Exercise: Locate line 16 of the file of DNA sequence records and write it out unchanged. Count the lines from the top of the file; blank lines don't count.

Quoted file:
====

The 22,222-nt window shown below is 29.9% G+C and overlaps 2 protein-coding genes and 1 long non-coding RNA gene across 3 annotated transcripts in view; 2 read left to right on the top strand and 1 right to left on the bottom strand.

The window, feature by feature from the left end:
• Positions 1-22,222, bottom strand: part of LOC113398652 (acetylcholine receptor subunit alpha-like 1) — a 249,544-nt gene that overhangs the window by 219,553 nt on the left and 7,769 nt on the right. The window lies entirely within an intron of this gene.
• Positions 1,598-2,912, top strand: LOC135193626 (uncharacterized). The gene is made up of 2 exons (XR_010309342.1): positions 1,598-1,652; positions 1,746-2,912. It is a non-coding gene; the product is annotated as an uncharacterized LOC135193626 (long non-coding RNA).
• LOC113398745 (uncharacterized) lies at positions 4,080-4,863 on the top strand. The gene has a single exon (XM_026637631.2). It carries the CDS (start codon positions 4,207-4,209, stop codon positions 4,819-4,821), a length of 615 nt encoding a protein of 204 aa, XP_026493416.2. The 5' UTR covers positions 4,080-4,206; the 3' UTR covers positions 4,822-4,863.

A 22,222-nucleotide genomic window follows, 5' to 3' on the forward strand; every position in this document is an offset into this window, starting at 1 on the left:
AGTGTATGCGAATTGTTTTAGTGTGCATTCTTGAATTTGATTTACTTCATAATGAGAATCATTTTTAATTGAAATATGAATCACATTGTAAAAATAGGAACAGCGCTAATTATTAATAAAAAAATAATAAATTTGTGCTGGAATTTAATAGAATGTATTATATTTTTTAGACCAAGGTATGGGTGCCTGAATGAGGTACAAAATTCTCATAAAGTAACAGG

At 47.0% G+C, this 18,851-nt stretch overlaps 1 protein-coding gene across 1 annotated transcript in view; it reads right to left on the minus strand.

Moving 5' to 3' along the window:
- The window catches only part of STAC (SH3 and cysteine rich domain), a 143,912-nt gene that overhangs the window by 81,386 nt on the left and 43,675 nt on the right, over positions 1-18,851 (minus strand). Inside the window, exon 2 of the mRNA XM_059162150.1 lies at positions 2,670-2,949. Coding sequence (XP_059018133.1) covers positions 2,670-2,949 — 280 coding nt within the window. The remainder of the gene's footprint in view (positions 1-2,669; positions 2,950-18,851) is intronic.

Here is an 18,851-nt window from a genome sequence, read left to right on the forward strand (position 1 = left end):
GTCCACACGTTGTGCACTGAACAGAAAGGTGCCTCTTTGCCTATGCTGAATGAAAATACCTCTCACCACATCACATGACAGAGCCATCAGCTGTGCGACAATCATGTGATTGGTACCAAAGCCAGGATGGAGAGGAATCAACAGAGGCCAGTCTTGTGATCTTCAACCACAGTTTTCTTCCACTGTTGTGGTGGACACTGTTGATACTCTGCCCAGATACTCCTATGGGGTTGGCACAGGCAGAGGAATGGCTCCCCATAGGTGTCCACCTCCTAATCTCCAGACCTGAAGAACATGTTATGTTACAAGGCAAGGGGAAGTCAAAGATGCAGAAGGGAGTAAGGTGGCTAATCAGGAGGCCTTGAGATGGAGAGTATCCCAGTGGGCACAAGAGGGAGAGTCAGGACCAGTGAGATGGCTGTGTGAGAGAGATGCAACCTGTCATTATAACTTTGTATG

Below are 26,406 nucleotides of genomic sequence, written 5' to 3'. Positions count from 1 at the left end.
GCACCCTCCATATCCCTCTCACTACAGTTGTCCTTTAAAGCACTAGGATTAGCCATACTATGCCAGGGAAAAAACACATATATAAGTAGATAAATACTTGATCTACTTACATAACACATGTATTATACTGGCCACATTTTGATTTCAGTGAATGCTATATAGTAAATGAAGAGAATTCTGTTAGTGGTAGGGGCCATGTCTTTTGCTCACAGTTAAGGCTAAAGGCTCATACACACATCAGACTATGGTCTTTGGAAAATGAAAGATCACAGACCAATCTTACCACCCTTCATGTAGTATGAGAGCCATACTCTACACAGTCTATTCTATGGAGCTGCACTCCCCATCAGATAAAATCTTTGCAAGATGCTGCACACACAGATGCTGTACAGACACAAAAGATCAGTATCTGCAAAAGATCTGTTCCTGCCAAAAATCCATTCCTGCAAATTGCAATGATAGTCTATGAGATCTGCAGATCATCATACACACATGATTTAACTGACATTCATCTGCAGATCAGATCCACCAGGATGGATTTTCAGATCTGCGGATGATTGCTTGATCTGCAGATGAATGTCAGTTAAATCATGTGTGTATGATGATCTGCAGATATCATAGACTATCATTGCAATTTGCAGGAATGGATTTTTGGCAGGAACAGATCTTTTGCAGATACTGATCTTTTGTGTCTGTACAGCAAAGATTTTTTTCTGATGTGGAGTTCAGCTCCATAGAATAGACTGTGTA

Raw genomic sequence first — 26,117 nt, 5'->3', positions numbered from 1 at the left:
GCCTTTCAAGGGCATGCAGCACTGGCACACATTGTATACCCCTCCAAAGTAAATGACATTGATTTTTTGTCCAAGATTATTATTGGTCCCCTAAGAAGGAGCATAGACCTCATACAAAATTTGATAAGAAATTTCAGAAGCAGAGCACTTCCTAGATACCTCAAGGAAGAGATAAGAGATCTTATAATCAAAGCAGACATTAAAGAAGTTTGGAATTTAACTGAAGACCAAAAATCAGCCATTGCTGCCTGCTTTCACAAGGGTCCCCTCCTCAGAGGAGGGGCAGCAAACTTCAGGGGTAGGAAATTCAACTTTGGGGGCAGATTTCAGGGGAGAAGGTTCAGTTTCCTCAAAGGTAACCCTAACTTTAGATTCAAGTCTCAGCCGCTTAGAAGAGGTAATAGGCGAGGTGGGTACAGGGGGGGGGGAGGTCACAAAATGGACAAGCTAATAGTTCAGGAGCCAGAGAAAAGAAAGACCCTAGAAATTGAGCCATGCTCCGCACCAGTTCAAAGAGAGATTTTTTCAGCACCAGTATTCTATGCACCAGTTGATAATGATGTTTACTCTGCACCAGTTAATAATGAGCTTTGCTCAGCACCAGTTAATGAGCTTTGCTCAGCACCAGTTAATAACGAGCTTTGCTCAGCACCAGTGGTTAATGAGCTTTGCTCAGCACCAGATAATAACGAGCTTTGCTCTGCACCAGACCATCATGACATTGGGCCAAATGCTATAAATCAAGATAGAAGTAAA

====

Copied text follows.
GCCTTTCAAGGGCATGCAGCACTGGCACACATTGTATACCCCTCCAAAGTAAATGACATTGATTTTTTGTCCAAGATTATTATTGGTCCCCTAAGAAGGAGCATAGACCTCATACAAAATTTGATAAGAAATTTCAGAAGCAGAGCACTTCCTAGATACCTCAAGGAAGAGATAAGAGATCTTATAATCAAAGCAGACATTAAAGAAGTTTGGAATTTAACTGAAGACCAAAAATCAGCCATTGCTGCCTGCTTTCACAAGGGTCCCCTCCTCAGAGGAGGGGCAGCAAACTTCAGGGGTAGGAAATTCAACTTTGGGGGCAGATTTCAGGGGAGAAGGTTCAGTTTCCTCAAAGGTAACCCTAACTTTAGATTCAAGTCTCAGCCGCTTAGAAGAGGTAATAGGCGAGGTGGGTACAGGGGGGGGGGAGGTCACAAAATGGACAAGCTAATAGTTCAGGAGCCAGAGAAAAGAAAGACCCTAGAAATTGAGCCATGCTCCGCACCAGTTCAAAGAGAGATTTTTTCAGCACCAGTATTCTATGCACCAGTTGATAATGATGTTTACTCTGCACCAGTTAATAATGAGCTTTGCTCAGCACCAGTTAATGAGCTTTGCTCAGCACCAGTTAATAACGAGCTTTGCTCAGCACCAGTGGTTAATGAGCTTTGCTCAGCACCAGATAATAACGAGCTTTGCTCTGCACCAGACCATCATGACATTGGGCCAAATGCTATAAATCAAGATAGAAGTAAA